1. Loved getting your thoughts on this! I read it in 6th grade and loved it. We watched the movie a few weeks back, but I didn’t remember enough about the book to compare. I’m sure it took some liberties, and it didn’t include either of the passages you mention “editing.”

    There’s an abridged version that my daughter read. I didn’t screen it myself, but now I’m curious…

    We finished Caddie Woodlawn, and I’m linking up here:

  2. Great review of an excellent book! I’ve seen the movie, and as far as I can remember, my family enjoyed it. However, it’s been a while, so I don’t really recall how true it stayed to the original story.

  3. Amy

    Ink Slinger–thanks for weighing in in the movie. Thanks for clicking over to my blog this weekend!

  4. I red Rascal so long ago that I don’t remember much about it. Some books are more challenging to read aloud. Right now I’m reading Joni to a nine year old, twlve year old and a fourteen year old. I think some of the subject matter is a little too much for the nine year old, but she’s the one who wants to keep reading when we’ve finished for the day.

  5. Mark

    I read this book many times as a child and trace my continued love for raccoons to Sterling North’s wonderful account of his pet coon and the incredible drawings found in this fine book.

    So this year I give the book to me 7 year old niece and we read it together. I was shocked to find evolution being taught and even one occurrence of the D word! I didn’t remember anything like that ever … but there it was. I smoothed it over but I may be a little less eager to recommend this book in the future. That makes me sad because it’s a wonderful book … but there are certainly some places one needs to be careful with.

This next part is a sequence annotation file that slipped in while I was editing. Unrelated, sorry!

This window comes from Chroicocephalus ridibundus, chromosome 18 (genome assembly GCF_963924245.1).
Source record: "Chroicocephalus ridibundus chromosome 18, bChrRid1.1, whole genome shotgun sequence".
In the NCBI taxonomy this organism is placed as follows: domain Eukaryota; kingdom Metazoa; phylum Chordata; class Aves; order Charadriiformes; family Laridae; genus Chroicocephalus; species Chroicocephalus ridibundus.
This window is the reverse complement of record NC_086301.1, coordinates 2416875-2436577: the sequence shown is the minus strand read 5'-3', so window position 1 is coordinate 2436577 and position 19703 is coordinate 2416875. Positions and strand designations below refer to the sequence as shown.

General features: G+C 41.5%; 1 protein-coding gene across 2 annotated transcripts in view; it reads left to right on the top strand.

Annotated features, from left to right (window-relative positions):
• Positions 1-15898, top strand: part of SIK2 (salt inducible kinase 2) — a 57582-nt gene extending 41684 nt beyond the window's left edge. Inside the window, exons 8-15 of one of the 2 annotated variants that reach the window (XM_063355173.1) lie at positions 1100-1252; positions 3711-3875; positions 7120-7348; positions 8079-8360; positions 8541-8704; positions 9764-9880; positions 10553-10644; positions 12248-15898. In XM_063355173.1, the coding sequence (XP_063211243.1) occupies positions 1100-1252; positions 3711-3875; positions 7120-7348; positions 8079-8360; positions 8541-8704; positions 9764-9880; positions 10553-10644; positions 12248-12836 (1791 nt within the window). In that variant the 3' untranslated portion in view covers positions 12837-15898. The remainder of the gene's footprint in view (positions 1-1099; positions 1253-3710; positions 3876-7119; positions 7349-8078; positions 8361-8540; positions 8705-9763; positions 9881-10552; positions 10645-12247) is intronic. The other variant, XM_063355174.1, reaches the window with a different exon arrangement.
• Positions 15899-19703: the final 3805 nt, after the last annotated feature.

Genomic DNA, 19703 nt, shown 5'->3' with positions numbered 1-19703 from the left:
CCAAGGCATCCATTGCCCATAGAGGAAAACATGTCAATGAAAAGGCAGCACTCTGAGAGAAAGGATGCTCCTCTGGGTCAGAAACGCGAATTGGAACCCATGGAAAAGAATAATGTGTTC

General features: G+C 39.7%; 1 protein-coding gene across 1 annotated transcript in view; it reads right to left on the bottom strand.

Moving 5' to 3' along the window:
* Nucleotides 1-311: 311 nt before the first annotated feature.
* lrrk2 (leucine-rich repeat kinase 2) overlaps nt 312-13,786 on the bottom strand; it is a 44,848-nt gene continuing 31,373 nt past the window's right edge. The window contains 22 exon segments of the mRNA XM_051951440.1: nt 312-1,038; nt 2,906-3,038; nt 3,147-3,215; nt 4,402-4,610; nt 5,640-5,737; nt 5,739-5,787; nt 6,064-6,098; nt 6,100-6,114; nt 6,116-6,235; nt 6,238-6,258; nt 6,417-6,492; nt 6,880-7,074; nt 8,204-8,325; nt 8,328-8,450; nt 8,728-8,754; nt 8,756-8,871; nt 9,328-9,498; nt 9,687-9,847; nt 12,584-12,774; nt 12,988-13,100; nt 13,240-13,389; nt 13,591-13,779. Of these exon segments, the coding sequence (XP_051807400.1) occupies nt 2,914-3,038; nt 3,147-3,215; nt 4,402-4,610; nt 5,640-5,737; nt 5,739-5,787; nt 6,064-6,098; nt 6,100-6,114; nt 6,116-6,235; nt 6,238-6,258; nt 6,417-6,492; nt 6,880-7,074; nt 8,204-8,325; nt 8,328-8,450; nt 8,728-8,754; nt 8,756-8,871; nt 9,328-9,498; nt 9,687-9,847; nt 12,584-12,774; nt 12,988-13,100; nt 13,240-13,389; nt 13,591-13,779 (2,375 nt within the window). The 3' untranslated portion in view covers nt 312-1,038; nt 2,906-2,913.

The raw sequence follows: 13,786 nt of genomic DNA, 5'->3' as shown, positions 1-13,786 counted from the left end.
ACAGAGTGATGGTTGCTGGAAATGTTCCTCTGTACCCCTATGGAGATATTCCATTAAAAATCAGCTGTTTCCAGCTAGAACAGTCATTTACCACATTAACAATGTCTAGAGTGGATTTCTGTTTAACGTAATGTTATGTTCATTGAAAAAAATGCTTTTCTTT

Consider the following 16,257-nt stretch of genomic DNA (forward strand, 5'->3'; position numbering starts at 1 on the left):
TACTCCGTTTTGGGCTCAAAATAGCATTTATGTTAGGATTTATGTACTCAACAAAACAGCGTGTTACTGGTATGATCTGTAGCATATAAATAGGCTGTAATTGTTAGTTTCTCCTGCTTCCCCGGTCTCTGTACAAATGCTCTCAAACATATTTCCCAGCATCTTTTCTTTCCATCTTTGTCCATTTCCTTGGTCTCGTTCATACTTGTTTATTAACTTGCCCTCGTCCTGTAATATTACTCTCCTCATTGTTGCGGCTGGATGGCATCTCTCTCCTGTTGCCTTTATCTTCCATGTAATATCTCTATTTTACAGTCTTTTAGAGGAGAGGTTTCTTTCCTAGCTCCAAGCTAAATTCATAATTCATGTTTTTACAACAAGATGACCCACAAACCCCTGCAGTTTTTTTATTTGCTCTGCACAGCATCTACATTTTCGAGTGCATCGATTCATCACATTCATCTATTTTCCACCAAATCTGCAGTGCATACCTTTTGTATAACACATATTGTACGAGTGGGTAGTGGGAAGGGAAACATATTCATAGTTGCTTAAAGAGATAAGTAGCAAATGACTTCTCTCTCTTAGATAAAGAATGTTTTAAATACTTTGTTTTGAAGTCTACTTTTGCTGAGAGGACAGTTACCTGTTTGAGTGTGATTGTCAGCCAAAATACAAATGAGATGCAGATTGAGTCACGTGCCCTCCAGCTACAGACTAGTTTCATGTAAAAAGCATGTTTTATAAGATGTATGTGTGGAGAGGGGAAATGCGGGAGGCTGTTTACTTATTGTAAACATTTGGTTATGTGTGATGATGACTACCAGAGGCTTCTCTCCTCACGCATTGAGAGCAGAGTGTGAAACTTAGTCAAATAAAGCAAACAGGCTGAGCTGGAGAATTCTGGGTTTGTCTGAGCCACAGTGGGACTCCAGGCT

6. Heather

    I’ve just finished reading Rascal for the first time. I teach 4th grade and was considering it for a lit. group, particularly because of the multitude of animal adaptation and behavior references. They tie in so wonderfully with our science. Having finished it, I realize it is too lofty for them to read independently so I will use it as a read aloud.

    Though I respect the opinions about the difficult topics addressed, I plan to read the book with all parts (yes, including the “d” word) to preserve the author’s words. I prepare my students by discussing the author’s purpose for authenticity in telling the story. If a child already knows it’s a bad word (and they all do), then he knows not to repeat it. Just as the character comes to his own realization about trapping animals, it is through education that we grow and come to our own conclusions.

    I’ve written all kinds of notes to myself in my copy and cannot wait to read it to my kids. I think they’re going to love it as much as I do.

    • Amy


      In general I am not in favor of censoring an author’s original words. However, since my children are very young (just 8 and 6 now, so they were much younger when I read Rascal aloud to them), I tend to err on the side of caution. Now that I also have a two year old listening along, I am even more cautious, for while they would understand that a word is “bad,” he would not. Certainly your situation with a classroom full of age-mates might be looked at differently. Thank you for commenting and I hope your school year goes smoothly and successfully!

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